These pics were taken at a market day here in Mildura and I made a point of taking these pics as they show two young Aboriginal boys from the local community displaying their talent in playing the traditional musical instrument called the Didgeridoo . The Didgeridoo is made from the hollowed out interior of a suitable native tree, the Didge as it is also called is hollowed out by termites that eat the inner portion of the wood .As with imagemaking, Aboriginal music also unites consciousness with the invisible laws and energy patterns of nature. Aboriginal art is perhaps most accurately described as a method for gaining knowledge of nature and its invisible Dreaming. An example is the playing of the didgeridoo, a long wooden flute, perhaps the oldest musical instrument on earth.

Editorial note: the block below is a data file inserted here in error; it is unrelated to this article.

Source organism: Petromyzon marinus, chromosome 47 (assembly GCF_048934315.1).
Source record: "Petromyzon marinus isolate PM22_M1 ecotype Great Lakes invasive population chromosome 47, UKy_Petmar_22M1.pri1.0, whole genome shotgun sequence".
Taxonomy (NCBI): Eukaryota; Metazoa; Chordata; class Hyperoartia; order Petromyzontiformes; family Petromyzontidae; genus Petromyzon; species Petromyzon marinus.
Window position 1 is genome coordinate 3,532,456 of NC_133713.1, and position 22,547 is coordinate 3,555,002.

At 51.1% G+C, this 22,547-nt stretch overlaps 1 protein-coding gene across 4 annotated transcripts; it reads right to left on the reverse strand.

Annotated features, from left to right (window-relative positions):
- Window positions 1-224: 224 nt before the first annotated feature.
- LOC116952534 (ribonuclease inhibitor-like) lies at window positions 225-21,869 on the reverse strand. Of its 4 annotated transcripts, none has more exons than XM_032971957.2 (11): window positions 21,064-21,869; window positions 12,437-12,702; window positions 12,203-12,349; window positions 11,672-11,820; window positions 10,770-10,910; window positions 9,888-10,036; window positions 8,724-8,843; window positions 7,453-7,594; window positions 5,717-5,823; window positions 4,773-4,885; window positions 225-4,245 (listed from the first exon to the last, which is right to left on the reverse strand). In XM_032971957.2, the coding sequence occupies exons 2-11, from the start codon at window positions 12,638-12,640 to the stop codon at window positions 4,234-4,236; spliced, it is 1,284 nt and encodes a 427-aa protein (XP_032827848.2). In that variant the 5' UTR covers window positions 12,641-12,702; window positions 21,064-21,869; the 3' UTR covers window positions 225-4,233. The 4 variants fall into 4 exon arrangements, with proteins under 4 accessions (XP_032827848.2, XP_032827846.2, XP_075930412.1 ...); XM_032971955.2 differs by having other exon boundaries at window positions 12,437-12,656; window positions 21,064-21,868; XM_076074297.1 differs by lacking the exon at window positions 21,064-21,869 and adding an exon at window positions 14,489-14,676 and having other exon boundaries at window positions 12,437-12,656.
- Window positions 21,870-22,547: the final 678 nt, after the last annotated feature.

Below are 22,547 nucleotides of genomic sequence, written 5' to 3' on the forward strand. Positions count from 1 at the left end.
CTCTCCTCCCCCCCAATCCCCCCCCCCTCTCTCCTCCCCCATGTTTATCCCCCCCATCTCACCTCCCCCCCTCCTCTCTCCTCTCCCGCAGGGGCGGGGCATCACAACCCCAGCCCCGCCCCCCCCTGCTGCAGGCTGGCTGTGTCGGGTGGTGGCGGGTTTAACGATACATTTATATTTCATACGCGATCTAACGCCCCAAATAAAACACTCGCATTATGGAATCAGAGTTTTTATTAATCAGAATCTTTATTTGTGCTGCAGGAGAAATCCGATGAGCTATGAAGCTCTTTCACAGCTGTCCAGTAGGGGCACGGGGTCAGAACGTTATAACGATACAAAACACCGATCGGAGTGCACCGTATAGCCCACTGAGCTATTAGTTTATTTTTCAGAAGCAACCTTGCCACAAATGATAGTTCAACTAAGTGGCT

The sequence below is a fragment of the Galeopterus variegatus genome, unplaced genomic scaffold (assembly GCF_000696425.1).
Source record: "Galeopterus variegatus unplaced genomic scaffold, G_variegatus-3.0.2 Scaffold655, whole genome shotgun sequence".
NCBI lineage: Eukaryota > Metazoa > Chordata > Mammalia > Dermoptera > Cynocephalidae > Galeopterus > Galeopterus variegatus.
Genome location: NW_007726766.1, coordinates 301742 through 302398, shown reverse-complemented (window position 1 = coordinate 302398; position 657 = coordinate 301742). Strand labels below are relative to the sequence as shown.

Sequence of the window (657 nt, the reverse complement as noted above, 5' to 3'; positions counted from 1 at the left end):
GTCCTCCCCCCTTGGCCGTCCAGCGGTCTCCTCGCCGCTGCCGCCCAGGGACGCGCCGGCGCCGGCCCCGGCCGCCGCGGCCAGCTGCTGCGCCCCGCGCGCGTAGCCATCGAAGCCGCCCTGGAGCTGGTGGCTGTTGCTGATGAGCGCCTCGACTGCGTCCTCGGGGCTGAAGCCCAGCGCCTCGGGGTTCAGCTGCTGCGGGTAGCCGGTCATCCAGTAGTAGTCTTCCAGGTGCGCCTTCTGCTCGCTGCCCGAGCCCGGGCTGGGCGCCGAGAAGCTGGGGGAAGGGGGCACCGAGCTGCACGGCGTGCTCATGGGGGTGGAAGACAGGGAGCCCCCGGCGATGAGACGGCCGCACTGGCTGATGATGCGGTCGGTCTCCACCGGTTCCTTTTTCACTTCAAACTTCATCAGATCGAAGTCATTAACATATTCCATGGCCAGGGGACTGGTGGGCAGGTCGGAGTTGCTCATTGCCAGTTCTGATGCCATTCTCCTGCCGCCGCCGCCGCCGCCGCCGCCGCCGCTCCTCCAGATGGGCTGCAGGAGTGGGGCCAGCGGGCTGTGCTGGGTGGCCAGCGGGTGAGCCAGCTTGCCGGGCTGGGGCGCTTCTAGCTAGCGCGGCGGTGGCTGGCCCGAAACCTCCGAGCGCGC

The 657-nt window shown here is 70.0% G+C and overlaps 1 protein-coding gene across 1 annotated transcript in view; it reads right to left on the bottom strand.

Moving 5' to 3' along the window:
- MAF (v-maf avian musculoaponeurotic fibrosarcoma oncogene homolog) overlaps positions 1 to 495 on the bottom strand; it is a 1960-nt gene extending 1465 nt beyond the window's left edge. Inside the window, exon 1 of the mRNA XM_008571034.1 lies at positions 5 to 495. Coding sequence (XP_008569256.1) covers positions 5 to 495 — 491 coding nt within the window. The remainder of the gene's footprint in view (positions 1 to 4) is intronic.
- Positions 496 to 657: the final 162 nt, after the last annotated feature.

Traditionally, an Aborigine would go into nature and listen intensely to animal sounds, not just voices but also the flapping of wings or the thump of feet on the ground. The Aborigine would also listen to the sounds of wind, thunder, trees creaking, and water running. The essences of all these sounds were played with as much accuracy as possible within the droning sound of the didgeridoo. For the Aborigine, the observation of nature immediately requires a state of empathy, which leads to am imitative expression. I hope you enjoy the pics of the young boys and also a sample of the sounds of the Didgeridoo.